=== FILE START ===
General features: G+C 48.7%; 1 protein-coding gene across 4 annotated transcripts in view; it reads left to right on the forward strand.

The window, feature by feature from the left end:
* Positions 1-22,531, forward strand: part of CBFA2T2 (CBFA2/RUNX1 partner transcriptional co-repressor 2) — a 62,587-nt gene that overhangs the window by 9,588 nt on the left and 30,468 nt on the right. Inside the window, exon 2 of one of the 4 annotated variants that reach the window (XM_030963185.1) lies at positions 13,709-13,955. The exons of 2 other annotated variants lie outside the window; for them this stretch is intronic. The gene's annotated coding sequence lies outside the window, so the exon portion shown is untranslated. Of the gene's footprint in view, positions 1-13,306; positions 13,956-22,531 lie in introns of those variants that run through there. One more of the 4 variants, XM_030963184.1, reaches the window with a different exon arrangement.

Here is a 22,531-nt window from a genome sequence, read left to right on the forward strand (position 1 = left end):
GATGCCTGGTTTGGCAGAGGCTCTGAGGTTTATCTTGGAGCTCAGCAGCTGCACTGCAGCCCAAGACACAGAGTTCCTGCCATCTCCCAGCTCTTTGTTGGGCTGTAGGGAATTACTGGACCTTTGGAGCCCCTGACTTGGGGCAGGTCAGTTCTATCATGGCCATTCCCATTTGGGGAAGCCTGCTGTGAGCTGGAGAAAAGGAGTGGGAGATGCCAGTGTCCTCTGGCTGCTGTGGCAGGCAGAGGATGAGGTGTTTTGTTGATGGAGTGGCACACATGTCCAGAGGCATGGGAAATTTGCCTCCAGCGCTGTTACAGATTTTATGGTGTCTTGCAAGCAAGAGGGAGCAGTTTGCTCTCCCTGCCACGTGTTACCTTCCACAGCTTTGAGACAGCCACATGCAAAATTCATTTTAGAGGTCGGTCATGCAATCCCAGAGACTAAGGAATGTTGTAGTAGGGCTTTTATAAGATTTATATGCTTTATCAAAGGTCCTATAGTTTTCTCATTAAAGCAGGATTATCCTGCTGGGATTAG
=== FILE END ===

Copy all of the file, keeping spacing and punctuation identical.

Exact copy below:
General features: G+C 48.7%; 1 protein-coding gene across 4 annotated transcripts in view; it reads left to right on the forward strand.

The window, feature by feature from the left end:
* Positions 1-22,531, forward strand: part of CBFA2T2 (CBFA2/RUNX1 partner transcriptional co-repressor 2) — a 62,587-nt gene that overhangs the window by 9,588 nt on the left and 30,468 nt on the right. Inside the window, exon 2 of one of the 4 annotated variants that reach the window (XM_030963185.1) lies at positions 13,709-13,955. The exons of 2 other annotated variants lie outside the window; for them this stretch is intronic. The gene's annotated coding sequence lies outside the window, so the exon portion shown is untranslated. Of the gene's footprint in view, positions 1-13,306; positions 13,956-22,531 lie in introns of those variants that run through there. One more of the 4 variants, XM_030963184.1, reaches the window with a different exon arrangement.

Here is a 22,531-nt window from a genome sequence, read left to right on the forward strand (position 1 = left end):
GATGCCTGGTTTGGCAGAGGCTCTGAGGTTTATCTTGGAGCTCAGCAGCTGCACTGCAGCCCAAGACACAGAGTTCCTGCCATCTCCCAGCTCTTTGTTGGGCTGTAGGGAATTACTGGACCTTTGGAGCCCCTGACTTGGGGCAGGTCAGTTCTATCATGGCCATTCCCATTTGGGGAAGCCTGCTGTGAGCTGGAGAAAAGGAGTGGGAGATGCCAGTGTCCTCTGGCTGCTGTGGCAGGCAGAGGATGAGGTGTTTTGTTGATGGAGTGGCACACATGTCCAGAGGCATGGGAAATTTGCCTCCAGCGCTGTTACAGATTTTATGGTGTCTTGCAAGCAAGAGGGAGCAGTTTGCTCTCCCTGCCACGTGTTACCTTCCACAGCTTTGAGACAGCCACATGCAAAATTCATTTTAGAGGTCGGTCATGCAATCCCAGAGACTAAGGAATGTTGTAGTAGGGCTTTTATAAGATTTATATGCTTTATCAAAGGTCCTATAGTTTTCTCATTAAAGCAGGATTATCCTGCTGGGATTAG